David Montgomery's Reviews > Celestial Matters

Celestial Matters by Richard Garfinkle
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really liked it

A fascinating, and very well-executed, novel of "alternate science." It's set in a world in which what Aristotle posited about the nature of the world — four elements, rotating geocentric celestial spheres, four humour-based medicine, etc. — are actually true. (Mostly. More on this.) Furthermore it's a novel of alternate history, for which the point of divergence appears to be that the Peloponnesian War never occurred. Rather, Athens and Sparta united in the Delian League and eclipsed Macedonia culturally and militarily. Alexander, as a League general instead of a deified emperor, lived until old age. His tutor Aristotle used his science to create new weapons of war that led to an even larger, and much more durable, Hellenic empire.

In the time of the novel's setting — the world is essentially divided in a forever war between the Greek Delian League and the Chinese Middle Kingdom, with the battle lines in Tibet and central North America. (The time period is never quite specified; it's said Alexander's empire has lasted a thousand years, which would put it about 700 AD, but the feel of the setting, with motorized ships and space travel, is more 20th Century.) The needs of the great war have led to accelerated science but atrophied culture, with philosophy and history both low-prestige disciplines.

I've talked mostly about the setting rather than the plot, but honestly, the setting is the reason to read the book. It's a clever conceit that's executed well, with a first-person narration that drops you into the deep end of an unfamiliar world but doles out details on its rules in a steady fashion as the book goes on. This includes not just science but culture, as the characters of the book hold to ancient Greek traditions: the Olympic pantheon, funeral games, inspiration from the muses, a Spartan sense of honor, and a huge classical influence on the ideals of heroism.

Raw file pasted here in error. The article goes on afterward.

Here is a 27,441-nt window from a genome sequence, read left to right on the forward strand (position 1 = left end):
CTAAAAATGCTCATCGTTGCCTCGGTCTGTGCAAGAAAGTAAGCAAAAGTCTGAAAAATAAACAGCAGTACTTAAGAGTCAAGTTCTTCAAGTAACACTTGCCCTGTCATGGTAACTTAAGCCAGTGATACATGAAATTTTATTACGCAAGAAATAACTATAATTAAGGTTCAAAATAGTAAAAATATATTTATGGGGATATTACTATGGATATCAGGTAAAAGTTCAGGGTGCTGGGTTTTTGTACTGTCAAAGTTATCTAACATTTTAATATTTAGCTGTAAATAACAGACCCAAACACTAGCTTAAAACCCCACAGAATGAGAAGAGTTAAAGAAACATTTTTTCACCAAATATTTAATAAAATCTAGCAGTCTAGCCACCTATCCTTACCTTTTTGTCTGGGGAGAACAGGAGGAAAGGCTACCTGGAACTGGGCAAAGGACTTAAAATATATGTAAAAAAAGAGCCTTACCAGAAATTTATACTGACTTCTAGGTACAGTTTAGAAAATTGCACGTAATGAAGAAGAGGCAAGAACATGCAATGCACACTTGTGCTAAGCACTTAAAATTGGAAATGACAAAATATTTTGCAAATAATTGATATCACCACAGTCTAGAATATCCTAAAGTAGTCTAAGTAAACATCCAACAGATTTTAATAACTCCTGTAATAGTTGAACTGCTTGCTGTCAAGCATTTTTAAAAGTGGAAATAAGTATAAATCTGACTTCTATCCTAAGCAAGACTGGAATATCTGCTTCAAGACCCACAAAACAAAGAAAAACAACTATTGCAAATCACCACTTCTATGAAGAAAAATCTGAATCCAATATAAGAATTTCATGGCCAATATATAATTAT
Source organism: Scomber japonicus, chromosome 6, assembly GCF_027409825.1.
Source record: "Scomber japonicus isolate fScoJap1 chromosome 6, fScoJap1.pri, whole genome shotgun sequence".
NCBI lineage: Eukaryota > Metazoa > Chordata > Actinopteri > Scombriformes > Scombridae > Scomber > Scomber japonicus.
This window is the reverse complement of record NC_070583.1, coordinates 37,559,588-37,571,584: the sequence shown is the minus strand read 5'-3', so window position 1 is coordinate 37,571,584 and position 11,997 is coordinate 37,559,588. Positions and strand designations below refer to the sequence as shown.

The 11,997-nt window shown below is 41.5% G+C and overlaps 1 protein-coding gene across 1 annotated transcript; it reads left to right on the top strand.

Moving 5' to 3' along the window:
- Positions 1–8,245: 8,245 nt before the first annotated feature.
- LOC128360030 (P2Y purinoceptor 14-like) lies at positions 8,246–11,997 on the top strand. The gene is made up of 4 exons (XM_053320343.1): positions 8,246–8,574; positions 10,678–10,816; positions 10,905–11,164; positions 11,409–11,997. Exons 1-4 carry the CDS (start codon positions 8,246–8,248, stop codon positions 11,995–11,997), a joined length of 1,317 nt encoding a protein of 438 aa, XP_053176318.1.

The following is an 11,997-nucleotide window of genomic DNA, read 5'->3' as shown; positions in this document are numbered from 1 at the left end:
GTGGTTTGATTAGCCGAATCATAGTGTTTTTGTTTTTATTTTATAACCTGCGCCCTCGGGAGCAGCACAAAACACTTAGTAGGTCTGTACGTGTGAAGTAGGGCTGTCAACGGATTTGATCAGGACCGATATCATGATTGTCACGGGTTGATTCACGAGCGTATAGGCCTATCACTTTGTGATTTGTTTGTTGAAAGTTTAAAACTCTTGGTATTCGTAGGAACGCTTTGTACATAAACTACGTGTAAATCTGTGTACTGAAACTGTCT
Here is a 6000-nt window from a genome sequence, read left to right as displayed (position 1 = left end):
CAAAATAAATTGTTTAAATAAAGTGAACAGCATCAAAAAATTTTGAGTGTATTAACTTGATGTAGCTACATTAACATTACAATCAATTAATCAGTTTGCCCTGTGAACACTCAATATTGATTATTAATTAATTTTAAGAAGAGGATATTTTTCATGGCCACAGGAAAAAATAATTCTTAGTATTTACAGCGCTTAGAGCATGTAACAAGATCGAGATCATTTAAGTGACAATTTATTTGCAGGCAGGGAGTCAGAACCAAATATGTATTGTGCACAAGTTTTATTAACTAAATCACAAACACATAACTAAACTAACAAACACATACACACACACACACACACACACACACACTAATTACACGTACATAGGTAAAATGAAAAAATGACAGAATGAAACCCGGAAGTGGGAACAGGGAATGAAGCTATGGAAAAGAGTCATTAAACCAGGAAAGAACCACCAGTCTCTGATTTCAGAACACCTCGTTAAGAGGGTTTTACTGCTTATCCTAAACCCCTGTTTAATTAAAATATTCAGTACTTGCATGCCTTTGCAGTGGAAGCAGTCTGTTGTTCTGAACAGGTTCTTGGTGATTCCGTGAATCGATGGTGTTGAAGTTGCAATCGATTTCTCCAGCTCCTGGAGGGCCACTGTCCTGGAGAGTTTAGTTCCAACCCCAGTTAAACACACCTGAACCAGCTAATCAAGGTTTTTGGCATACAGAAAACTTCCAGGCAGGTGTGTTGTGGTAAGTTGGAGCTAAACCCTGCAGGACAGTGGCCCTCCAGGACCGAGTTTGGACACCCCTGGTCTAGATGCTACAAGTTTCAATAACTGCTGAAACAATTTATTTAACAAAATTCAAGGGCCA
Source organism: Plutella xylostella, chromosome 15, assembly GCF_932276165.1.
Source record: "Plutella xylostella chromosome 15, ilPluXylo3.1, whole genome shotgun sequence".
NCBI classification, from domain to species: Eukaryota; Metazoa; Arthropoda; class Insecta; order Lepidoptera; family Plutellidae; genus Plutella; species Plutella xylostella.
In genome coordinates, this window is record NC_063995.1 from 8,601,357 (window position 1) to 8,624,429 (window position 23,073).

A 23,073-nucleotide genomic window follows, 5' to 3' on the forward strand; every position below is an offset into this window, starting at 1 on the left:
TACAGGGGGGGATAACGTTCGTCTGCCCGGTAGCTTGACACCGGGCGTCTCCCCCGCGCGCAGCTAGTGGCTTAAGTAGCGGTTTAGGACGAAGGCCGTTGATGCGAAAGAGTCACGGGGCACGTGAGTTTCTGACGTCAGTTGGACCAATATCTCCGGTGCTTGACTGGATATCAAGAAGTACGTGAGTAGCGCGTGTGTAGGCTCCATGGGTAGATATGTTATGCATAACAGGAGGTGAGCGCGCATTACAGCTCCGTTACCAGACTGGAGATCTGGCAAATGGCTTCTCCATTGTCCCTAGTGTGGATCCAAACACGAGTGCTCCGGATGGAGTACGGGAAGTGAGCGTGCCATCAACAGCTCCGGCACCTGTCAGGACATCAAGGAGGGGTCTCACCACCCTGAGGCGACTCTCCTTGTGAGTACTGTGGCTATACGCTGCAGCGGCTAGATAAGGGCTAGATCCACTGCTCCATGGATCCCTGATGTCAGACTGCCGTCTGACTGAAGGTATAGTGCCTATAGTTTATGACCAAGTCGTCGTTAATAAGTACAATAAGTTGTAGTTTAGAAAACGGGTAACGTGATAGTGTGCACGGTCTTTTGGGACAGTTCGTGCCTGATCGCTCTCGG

My biggest qualm with the book is the way its final act developed, which stepped into the realm of world-saving, world-shaking heroism. The too-neat conclusion was justified by a little divine intervention, though I suppose one could argue that is itself authentic to the material's inspiration. Regardless, it felt a little narratively implausible; I'd have felt it to be more earned if the novel's conclusion had been the end of a trilogy that started on a very grounded level and only gradually raised the stakes.

I was also left with questions about the world. Though by the end I understood the Aristotelian physics undergirding the universe rather well, in a confusing twist the Taoist model of the universe ALSO turns out to be true. The novel never really explains how two contradictory models of reality can be true at the same time — the narrator and protagonist figures it out but doesn't actually tell us what he's figured out. Given that the author thought out the implications of both physics models with great care that suggests he didn't quite square that circle either.

But altogether it was an enjoyable read, at least for someone like me who is vaguely familiar with Aristotle. (A lover of speculative fiction with no background might still enjoy the story; I can't say how that experience would be different — or the experience of someone who's actually an expert in Aristotelian or Taoist physics.) The writing style seemed accessible, though I'm not particularly picky on that matter; particularly well done seemed to be the narrator's habit of periodically expressing regret for not noticing something important, foreshadowing future developments without giving it away.
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Reading Progress

August 11, 2016 – Started Reading
August 11, 2016 – Shelved
August 11, 2016 –
page 53
August 13, 2016 –
page 140
August 14, 2016 –
page 282
August 16, 2016 – Finished Reading

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